The NASCAR Hall of Fame is holding its grand induction tonight, honoring in person the careers of Rusty Wallace and Leonard Wood and posthumously the grand memories of Buck Baker, Cotton Owens and Herb Thomas.
What can one write about Rusty Wallace that he has not himself suggested? When I arrived on the NASCAR scene, he was near the top of it. He was, is and forever shall be a talker. If ever there were a stock car racer incapable of holding back, it was Wallace. He’s prone to hyperbole, which causes some to cheer and others to jeer. Interviewing Wallace could be exasperating. Of his own free will, he would invariably say something expansive enough to make headlines. Once I tried to pay Wallace a compliment that he took exactly the wrong way.
“I’ve always admired the fact that you say what you think and don’t worry too much about the consequences,” I said.
Wallace’s eyes flashed. “Well, I tell you what, I’ve let you guys blow things wide open one too many times,” he said. “I’m going to stop speaking out if you guys don’t stop making a big deal about everything.”
Then, barely taking a breath, Wallace would go on to say something so colorful that Les Nessman couldn’t have kept it out of the morning farm report on WKRP. Yes, thinking of Rusty Wallace makes me smile.
Thinking of Cotton Owens makes my eyes dampen. I cut my NASCAR teeth at the Spartanburg Herald-Journal, which gave me a chance to get to know the Upstate South Carolina luminaries Owens, Bud Moore, David Pearson and James Hylton. On several occasions I drove to Cherokee Speedway (and once to forgotten I-85 Raceway) to watch Cotton turn the wrenches on the dirt-track entries of grandsons Ryan, Kyle and Brandon. I’m not alone in the belief that Cotton and Dot were the finest couple I’ve encountered in racing. Perhaps it’s because I spent those dirt-track Saturday nights in the infield, watching Cotton counsel his impetuous charges and blunt the jealousy other competitors occasionally expressed at having a legendary mechanic prepare four-cylinder compacts as immaculate as superspeedway Chargers.
I read a column describing Leonard Wood as shy and quiet. That’s not the Leonard I know. About once a year for 20, I’ve enjoyed the distinct privilege of chatting with Leonard in some Sprint Cup garage. At various times we’ve talked about Jim Clark, Marvin Panch, Tiny Lund, Cale Yarborough, Neil Bonnett, Fred Lorenzen and, especially, David Pearson.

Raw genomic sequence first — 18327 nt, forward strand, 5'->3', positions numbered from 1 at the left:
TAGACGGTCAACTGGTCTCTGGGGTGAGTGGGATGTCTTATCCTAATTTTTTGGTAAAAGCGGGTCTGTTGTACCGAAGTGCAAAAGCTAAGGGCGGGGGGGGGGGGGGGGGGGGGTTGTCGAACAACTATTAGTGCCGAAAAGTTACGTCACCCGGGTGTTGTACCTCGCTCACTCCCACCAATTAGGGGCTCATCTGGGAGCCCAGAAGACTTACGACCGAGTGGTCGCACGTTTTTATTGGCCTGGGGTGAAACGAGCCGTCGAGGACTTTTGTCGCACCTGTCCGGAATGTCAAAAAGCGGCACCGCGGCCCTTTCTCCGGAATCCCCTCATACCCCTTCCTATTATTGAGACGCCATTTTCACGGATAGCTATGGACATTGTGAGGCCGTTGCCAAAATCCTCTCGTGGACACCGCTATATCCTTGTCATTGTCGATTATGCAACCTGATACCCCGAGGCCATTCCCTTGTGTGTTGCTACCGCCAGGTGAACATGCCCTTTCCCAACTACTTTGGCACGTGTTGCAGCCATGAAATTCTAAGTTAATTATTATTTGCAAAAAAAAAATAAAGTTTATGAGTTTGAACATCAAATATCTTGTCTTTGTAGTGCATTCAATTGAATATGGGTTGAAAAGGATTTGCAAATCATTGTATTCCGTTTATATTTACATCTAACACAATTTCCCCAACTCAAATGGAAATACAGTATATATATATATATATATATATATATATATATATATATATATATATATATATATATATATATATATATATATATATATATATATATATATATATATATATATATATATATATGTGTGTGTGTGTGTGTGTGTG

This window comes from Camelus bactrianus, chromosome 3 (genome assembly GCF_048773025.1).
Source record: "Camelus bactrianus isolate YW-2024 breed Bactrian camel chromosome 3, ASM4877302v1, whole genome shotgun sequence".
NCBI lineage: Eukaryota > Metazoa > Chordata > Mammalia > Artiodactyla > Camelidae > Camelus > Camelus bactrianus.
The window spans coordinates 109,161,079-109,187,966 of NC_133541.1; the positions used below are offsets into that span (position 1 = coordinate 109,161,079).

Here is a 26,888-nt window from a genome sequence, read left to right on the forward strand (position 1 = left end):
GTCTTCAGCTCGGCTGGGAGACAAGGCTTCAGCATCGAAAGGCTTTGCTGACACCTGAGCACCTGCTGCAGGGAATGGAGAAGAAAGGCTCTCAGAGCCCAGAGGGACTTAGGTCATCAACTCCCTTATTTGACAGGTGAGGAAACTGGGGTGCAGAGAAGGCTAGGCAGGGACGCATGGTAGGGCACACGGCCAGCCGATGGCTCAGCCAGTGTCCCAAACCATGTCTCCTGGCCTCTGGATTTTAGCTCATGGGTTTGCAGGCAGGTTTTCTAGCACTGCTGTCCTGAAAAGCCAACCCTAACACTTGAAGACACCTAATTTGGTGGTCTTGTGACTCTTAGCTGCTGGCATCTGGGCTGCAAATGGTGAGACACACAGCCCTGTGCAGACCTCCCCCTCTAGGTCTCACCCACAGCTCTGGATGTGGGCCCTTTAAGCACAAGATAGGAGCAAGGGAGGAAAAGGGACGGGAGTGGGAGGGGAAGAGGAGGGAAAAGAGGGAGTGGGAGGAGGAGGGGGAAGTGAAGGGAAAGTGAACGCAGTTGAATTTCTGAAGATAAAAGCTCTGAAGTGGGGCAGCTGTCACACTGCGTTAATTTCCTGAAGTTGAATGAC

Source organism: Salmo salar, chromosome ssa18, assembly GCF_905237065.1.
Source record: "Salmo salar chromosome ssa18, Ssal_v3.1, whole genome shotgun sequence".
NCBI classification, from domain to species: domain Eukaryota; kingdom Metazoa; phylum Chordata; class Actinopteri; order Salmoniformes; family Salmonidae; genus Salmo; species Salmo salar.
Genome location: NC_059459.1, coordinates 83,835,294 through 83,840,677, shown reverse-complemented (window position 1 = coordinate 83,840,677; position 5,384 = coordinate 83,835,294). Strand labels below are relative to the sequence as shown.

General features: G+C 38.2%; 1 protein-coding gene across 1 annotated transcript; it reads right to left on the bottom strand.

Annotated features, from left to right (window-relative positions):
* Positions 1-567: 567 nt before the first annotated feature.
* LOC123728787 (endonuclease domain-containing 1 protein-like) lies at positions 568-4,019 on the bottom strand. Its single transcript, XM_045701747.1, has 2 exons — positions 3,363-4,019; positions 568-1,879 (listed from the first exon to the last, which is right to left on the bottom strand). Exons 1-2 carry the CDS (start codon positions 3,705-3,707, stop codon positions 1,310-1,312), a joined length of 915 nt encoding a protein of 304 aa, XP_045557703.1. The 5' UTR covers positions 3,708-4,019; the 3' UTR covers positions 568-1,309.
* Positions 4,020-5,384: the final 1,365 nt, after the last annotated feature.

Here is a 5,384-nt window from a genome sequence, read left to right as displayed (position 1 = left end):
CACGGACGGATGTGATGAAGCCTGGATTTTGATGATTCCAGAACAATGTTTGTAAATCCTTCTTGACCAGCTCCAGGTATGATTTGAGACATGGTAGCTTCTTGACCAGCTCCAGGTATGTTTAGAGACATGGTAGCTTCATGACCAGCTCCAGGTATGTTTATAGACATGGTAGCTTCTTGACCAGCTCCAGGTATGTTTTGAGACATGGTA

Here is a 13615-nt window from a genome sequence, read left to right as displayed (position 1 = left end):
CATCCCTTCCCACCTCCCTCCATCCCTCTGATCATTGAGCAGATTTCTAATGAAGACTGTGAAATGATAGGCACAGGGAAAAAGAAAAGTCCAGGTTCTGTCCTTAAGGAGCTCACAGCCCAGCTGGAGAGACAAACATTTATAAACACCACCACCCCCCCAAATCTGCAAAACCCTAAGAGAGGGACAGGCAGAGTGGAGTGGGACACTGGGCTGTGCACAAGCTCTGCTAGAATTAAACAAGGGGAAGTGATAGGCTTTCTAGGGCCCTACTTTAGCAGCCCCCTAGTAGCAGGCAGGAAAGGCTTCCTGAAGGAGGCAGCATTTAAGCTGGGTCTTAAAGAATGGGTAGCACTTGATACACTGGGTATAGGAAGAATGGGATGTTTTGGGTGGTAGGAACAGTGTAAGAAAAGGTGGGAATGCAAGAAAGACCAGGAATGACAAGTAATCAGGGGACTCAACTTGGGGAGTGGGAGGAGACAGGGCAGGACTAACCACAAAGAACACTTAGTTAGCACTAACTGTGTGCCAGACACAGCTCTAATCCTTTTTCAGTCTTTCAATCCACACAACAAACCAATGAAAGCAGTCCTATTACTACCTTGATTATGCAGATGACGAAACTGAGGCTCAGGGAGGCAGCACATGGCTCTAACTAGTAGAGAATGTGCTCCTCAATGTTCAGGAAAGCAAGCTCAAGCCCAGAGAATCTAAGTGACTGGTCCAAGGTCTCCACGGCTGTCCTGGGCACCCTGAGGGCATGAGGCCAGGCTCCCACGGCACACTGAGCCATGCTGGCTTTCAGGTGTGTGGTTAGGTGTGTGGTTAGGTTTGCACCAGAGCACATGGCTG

In fact, the mention of that name – “Pearson!” – caused the eyes of both Cotton Owens and Leonard Wood to light up. They both spoke of him as if he dressed in phone booths and wore a cape. It reminded me of the way baseball old-timers speak of Ted Williams.
Cotton said he and Pearson broke up because “I felt like he was my son, and I think David acted sometimes like I was his daddy, and you know how hard it is for daddies and sons to get along.” Twenty years ago, it was unusual to drop by the Peach Blossom Diner off I-85 without encountering a breakfast bull session involving Owens, Pearson and Moore. That place hosted lots of laughing by legends.
Most of what I know about Buck Baker I got from his son, Buddy, who has a delightful knack with similes and metaphors even though he probably doesn’t know what those words mean and couldn’t possibly tell them apart. I know that Elzie Wylie Baker Sr. made Elzie Wylie Baker Jr. earn his way to the top, and the work ethic his father required made Buddy the driver he became.
I wrote about Herb Thomas two days ago, and I won’t pretend to be someone I’m not by claiming I know more about NASCAR’s first two-time champion and the Southern 500’s first three-time winner than I’ve already revealed. When I covered minor-league baseball, I got to know Luke Appling a bit, and the two reminded me of each other.
I’m not going to be at the induction, but neither is Cotton, who barely lived long enough to know, on his death bed, that he was going in. That will make me wistful, and given a choice, I’d whole lot rather be wistful somewhere else.